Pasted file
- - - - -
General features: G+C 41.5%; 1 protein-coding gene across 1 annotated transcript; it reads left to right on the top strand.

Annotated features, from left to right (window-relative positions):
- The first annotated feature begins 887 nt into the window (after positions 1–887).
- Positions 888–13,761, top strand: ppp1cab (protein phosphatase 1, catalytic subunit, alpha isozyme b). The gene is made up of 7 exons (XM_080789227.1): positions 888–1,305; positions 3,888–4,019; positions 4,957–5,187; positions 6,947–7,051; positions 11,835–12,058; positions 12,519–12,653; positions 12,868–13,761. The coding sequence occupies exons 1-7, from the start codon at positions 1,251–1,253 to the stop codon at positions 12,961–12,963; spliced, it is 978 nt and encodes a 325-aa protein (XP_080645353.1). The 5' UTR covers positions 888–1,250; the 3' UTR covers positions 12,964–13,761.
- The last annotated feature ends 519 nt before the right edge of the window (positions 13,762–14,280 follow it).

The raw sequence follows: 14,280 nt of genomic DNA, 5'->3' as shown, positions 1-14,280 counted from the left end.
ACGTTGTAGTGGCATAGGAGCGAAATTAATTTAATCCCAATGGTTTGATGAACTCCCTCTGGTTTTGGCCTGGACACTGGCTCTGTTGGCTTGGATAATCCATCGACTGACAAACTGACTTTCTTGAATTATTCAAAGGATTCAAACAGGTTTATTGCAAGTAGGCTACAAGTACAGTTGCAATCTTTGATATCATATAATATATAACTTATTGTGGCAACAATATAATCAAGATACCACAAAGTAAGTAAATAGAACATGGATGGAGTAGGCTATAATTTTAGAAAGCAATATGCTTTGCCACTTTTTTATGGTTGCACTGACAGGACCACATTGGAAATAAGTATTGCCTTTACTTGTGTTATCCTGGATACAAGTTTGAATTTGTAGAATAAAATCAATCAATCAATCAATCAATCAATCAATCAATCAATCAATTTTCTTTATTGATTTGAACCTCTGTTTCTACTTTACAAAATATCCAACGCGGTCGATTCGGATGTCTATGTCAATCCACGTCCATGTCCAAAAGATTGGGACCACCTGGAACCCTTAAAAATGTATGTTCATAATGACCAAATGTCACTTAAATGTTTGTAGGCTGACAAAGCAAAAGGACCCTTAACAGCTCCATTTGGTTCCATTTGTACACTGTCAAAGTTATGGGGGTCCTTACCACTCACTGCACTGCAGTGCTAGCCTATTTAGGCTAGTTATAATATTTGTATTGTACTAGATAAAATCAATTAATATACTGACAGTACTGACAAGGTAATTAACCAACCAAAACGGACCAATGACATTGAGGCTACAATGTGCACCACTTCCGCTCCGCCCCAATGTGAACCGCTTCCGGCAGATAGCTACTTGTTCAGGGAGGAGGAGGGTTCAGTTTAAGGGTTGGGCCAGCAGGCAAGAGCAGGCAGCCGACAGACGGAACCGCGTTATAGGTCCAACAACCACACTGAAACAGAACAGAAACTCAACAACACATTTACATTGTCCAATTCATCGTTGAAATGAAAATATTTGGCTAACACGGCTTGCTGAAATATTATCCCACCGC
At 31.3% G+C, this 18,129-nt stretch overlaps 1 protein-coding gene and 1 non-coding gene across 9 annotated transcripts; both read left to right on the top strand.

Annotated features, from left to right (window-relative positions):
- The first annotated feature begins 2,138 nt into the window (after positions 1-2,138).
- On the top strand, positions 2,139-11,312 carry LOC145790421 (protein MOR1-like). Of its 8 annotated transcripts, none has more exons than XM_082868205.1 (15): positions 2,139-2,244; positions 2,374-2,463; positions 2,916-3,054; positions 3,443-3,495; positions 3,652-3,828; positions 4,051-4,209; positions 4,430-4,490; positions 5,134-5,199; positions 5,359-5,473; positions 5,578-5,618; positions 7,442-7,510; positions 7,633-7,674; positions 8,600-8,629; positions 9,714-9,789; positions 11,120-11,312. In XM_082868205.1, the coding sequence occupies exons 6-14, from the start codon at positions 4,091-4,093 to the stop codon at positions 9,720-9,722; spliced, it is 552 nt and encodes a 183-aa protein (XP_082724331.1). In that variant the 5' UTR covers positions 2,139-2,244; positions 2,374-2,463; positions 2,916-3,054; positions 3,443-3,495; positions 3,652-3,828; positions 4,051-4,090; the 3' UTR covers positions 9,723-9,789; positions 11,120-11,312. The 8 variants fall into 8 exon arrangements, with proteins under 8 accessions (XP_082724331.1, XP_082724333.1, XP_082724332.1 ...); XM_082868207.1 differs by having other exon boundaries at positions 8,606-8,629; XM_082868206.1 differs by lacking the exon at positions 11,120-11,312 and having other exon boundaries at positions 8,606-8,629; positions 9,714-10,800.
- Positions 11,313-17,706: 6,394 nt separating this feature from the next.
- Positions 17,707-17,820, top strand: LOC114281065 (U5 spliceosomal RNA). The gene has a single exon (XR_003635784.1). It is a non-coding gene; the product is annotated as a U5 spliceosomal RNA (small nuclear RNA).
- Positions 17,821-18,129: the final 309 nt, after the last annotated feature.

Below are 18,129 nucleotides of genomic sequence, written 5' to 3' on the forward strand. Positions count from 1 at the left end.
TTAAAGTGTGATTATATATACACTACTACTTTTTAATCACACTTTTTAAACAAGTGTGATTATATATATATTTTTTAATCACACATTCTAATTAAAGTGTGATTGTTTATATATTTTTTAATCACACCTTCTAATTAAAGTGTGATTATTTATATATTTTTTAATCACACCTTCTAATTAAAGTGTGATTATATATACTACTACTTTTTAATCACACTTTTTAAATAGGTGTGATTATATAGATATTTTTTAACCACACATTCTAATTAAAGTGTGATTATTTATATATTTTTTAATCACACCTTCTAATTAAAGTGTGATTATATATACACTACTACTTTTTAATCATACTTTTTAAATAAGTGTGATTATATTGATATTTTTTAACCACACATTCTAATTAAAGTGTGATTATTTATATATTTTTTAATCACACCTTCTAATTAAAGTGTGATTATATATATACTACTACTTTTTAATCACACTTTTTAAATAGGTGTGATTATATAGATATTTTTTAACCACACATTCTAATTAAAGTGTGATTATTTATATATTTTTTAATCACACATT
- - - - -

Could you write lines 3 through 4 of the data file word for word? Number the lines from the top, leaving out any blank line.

- The first annotated feature begins 887 nt into the window (after positions 1–887).
- Positions 888–13,761, top strand: ppp1cab (protein phosphatase 1, catalytic subunit, alpha isozyme b). The gene is made up of 7 exons (XM_080789227.1): positions 888–1,305; positions 3,888–4,019; positions 4,957–5,187; positions 6,947–7,051; positions 11,835–12,058; positions 12,519–12,653; positions 12,868–13,761. The coding sequence occupies exons 1-7, from the start codon at positions 1,251–1,253 to the stop codon at positions 12,961–12,963; spliced, it is 978 nt and encodes a 325-aa protein (XP_080645353.1). The 5' UTR covers positions 888–1,250; the 3' UTR covers positions 12,964–13,761.